ESPN's Gameday will be in Bloomington, Ind. Saturday for what's become one of the most anticipated games of the year between Indiana and Michigan, and both teams proved they're ready with impressive wins Thursday night. U-M's climb to No. 1 might be a surprise to some who followed during the program's darkest days, but some fully expected to be there.
It wasn't long ago, remember, when recruits like Syracuse (N.Y.) big man Ben Cronin - one of John Beilein's first recruits at Michigan - asked if the Wolverines had "ever been good in basketball." Others, like Michigan State's Russell Byrd, said it would be a "leap of faith" to join Beilein's team, even though the coach was passionate in his vision and unwavering in his belief that U-M could be one of the top programs in the country.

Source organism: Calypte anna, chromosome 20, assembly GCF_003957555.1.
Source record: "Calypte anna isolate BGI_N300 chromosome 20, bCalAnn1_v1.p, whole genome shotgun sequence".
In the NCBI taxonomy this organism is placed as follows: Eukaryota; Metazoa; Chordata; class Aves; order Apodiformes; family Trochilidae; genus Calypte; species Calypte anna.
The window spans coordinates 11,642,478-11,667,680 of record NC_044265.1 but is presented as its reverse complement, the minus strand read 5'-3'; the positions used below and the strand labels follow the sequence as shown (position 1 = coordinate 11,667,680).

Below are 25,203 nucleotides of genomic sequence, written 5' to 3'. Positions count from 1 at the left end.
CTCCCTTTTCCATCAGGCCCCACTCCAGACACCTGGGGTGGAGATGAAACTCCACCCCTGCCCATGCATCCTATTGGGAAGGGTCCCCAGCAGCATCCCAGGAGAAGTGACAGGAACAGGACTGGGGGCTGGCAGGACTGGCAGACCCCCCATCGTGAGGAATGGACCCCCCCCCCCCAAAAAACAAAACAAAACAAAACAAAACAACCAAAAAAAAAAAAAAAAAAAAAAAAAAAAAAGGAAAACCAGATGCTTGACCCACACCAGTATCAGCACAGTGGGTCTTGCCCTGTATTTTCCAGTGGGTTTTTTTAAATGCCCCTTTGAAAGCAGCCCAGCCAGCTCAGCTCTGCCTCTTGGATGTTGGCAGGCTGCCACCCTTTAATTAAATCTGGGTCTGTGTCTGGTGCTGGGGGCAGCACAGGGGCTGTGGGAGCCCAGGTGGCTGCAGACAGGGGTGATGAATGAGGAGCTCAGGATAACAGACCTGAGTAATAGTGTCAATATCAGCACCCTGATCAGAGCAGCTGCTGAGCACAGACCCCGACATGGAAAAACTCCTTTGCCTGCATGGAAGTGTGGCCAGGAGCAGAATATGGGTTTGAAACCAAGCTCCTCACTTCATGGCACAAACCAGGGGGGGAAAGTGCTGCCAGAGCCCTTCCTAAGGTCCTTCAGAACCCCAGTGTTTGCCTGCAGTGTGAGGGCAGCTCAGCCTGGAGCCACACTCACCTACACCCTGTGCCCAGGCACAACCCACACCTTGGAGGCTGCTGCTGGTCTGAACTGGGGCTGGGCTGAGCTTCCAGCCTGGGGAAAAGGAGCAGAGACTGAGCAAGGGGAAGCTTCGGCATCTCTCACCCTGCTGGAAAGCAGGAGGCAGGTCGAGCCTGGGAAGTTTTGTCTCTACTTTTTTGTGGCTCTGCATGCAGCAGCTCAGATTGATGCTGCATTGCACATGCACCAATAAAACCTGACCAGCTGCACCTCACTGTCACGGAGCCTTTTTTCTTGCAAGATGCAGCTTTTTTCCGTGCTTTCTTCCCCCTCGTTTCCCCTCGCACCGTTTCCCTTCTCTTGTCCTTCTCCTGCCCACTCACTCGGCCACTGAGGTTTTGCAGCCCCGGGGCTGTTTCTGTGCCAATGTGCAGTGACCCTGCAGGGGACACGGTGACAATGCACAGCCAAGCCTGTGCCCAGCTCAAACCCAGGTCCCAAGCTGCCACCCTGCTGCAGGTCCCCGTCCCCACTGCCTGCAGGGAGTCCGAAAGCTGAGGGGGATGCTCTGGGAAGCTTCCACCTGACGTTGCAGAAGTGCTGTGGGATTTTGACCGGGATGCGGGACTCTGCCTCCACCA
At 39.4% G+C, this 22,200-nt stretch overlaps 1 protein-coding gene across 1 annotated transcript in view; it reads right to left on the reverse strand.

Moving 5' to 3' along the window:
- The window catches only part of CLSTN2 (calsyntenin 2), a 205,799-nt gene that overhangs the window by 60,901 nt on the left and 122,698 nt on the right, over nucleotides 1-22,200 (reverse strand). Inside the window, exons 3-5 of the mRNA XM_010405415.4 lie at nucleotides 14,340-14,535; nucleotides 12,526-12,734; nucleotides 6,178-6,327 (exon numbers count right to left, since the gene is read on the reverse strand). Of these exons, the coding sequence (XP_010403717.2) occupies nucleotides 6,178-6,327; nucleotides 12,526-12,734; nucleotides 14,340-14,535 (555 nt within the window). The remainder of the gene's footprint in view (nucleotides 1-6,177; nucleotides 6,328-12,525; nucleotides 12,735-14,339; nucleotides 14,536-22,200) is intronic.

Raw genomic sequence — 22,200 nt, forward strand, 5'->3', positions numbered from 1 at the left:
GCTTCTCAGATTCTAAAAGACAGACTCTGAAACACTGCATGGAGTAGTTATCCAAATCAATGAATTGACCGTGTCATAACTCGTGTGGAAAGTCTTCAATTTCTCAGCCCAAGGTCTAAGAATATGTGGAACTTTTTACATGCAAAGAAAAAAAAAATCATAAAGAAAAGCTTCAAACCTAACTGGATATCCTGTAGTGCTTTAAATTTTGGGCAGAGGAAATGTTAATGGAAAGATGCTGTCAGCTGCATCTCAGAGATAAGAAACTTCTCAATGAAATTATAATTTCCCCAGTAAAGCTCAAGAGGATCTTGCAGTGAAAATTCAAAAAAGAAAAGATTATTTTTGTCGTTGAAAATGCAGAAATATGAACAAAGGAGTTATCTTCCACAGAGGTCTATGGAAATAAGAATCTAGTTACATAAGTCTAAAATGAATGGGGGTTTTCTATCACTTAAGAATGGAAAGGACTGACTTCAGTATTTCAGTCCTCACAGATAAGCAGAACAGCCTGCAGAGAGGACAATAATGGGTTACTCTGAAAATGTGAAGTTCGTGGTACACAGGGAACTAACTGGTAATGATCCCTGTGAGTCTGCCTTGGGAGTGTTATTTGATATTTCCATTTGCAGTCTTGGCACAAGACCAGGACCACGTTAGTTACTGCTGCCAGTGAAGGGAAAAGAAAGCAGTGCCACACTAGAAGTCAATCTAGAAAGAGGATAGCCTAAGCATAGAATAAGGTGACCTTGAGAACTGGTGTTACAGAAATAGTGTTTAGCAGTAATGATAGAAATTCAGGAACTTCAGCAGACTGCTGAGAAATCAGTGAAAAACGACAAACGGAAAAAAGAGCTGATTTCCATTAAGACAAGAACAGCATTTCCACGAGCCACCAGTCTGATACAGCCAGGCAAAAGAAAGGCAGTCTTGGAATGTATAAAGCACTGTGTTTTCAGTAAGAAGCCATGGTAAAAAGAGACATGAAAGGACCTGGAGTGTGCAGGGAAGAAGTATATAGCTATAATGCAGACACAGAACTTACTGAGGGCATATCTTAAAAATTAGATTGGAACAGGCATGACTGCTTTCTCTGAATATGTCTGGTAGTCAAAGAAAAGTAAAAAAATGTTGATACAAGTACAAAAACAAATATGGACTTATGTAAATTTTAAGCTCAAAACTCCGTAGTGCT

It's come to fruition, with Thursday's 68-46 victory over Northwestern the epitome of what he envisioned, and redshirt sophomore center Jon Horford, who stepped in admirably for injured Jordan Morgan, is one who isn't surprised.
"Yes," he said when asked if he expected to be playing for the nation's No. 1 team at Michigan. "We talked about this all the time."
There was a lull to start the second half, and junior Tim Hardaway Jr. uncharacteristically struggled on the offensive end (seven points, 3-for-10 shooting). But the positives, including two total turnovers, freshman Nik Stauskas' "return" (though he never went anywhere, Beilein would later explain with a laugh) and the total selflessness with which they played demonstrated why the Wolverines have risen to No. 1 in the country.
"The assist numbers were really something, weren't they?" Beilein said of U-M's 10 against only one turnover in the first half, 14 to two overall. "We have to hit singles, and Trey [Burke] set the tone early. He found Nik, Tim, the big man - he did a tremendous job.